Guinea Pig Eye Infection – Diagnosis, Care and Treatments

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vet examining a guinea pig

Guinea pig eye infections are sadly fairly common. If your guinea pig’s eye is weepy, red, inflamed or crusty then visit your vet. They will look in their eyes, put dye into them to make sure they haven’t ulcerated, and if necessary prescribe eye drops and oral antibiotics.

Although it might be tempting to go for a guinea pig eye infection home treatment, this isn’t in their best interests.

Let’s look more at what causes guinea pig eye infections, and whether your guinea pig has one.

There Are Many Potential Guinea Pig Eye Conditions

Self diagnosis is always tempting. Whether it’s our pets or our own medical problems!

But unless we’ve been to veterinary school ourselves, we really aren’t best placed to know exactly what the cause of the issues are.

And we certainly aren’t qualified to dispense the medications that will resolve the problem. Even if we do accurately guess which ones we need.

There are some eye conditions which can be helped by bathing in a cooled solution of boiled water and salt. But without examination by the vet, we don’t know for sure whether something stronger is required in order to help our pet heal.

If you don’t treat your guinea pig’s eye infection promptly and appropriately, then the eye can potentially end up more severely and even permanently damaged.

Sore eyes can also be an indicator of other health issues. Which you might miss by avoiding that trip to the vet. So, do visit the vet as soon as you notice an eye problem. If it can be treated with simply salt water bathing at home, they will let you know.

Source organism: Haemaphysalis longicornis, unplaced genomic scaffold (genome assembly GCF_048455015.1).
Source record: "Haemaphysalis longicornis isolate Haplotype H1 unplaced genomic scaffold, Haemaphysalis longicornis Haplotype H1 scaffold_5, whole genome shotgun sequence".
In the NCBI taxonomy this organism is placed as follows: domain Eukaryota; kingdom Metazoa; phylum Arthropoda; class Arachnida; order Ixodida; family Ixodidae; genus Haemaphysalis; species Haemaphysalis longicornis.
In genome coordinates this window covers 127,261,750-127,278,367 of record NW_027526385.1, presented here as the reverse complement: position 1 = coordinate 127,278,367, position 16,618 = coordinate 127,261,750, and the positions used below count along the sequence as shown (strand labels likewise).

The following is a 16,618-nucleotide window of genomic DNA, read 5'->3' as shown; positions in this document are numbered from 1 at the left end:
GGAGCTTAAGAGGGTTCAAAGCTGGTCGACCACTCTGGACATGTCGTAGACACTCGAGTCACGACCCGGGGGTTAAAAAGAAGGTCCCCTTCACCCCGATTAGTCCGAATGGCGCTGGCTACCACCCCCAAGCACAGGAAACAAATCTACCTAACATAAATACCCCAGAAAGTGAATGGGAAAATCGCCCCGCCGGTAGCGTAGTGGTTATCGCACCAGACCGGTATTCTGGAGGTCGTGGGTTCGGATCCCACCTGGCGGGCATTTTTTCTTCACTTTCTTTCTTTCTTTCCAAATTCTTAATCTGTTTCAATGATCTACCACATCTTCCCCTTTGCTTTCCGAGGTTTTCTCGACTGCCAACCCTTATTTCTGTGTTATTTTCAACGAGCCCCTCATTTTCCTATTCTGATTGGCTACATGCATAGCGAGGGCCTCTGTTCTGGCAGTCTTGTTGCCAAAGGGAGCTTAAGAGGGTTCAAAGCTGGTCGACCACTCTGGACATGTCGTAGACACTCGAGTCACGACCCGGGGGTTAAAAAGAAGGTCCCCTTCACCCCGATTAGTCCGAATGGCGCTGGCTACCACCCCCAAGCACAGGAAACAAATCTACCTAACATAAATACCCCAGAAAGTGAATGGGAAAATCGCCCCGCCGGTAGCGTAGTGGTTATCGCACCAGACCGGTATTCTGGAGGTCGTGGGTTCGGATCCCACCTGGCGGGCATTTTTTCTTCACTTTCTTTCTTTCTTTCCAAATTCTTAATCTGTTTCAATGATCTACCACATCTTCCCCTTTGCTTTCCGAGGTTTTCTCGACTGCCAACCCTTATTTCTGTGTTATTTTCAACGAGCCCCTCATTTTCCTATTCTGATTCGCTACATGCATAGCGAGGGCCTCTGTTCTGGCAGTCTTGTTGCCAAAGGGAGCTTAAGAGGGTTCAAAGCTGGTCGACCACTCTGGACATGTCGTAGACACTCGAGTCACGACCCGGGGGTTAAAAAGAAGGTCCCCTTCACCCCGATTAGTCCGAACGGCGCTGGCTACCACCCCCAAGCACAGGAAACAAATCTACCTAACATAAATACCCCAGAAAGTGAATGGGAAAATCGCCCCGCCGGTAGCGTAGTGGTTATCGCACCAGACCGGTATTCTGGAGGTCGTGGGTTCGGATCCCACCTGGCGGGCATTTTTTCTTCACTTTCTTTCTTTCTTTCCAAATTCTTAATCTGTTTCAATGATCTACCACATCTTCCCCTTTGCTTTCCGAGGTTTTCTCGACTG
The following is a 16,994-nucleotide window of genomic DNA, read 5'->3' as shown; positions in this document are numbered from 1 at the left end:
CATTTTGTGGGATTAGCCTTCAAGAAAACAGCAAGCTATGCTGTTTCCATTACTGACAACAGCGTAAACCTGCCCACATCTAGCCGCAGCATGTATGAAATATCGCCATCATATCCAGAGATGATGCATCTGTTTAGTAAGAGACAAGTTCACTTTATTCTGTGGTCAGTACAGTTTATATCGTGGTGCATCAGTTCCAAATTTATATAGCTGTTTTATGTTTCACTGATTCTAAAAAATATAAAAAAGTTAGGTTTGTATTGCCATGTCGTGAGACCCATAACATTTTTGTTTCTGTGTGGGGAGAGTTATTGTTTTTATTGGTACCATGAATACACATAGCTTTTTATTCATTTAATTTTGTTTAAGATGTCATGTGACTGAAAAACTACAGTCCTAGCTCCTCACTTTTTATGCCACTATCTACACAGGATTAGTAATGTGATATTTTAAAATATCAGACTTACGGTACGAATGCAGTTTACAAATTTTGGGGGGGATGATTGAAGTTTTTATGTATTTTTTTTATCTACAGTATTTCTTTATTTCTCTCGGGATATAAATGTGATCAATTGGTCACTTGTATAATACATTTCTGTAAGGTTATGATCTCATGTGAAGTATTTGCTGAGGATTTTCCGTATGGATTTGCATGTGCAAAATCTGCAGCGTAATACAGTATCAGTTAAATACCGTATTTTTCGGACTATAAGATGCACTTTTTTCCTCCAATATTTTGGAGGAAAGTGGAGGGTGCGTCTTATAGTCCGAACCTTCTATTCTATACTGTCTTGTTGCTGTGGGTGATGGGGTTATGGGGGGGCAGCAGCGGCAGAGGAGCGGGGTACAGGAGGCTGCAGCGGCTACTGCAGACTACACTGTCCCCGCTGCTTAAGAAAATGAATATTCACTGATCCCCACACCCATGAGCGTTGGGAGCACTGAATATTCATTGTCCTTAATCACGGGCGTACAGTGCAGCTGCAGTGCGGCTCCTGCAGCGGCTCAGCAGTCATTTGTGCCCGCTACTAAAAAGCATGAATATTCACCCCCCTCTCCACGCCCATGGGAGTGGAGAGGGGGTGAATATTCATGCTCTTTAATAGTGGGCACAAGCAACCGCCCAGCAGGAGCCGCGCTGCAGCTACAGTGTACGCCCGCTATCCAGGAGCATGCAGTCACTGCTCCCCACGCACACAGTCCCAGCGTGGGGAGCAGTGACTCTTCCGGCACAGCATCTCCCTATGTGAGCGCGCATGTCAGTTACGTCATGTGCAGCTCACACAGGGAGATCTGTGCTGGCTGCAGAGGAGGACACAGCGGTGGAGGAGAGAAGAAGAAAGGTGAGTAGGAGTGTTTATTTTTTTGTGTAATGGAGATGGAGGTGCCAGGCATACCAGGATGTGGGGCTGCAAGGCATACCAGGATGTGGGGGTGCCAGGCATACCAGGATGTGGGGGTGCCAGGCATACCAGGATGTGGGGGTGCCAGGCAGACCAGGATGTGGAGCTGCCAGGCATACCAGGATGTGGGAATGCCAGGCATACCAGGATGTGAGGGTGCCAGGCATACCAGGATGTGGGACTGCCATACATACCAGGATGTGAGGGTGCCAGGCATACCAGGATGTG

Guinea Pig Eye Infection Examination

When you arrive the veterinarian will weigh your pet.

vet weighing guinea pig

This is to make sure they are a healthy size. But also to prepare for working out doses for any medication they will need.

Guinea pig eye discharge can look quite distressing. Especially when it is a creamy white color or has turned into a crusty coating.

The eye may even appear to be completely sealed by the discharge, and the guinea pig unable to open it.

If this is the case, the first thing your vet will do is clean the area so that your pet can open their eyes again.

How each vet handles their patient will differ slightly. But here’s what you can usually expect.

Cleaning

The vet will take some clean cotton wool, wet it with sterile water or saline, and very gently rub at the affected area. Carefully removing the crusty layer which is gluing the lids together, and exposing the eye underneath.

You might be surprised by how calmly your pet accepts this procedure. Having their eye open again will be a relief.

Your vet may need to flush the eye out after it’s opened to clear enough of the discharge away to examine it thoroughly.

Inspecting

Your vet will look in both of their eyes. Regardless of whether it’s only one which appears to have a problem.

They will use a device called an ophthalmoscope. This looks like a little torch with an eye piece.

You will need to help keep your piggie still while the vet takes a look into each eye with this device.

They will then drop some dye into each one. This needs to be left for a couple of minutes to settle.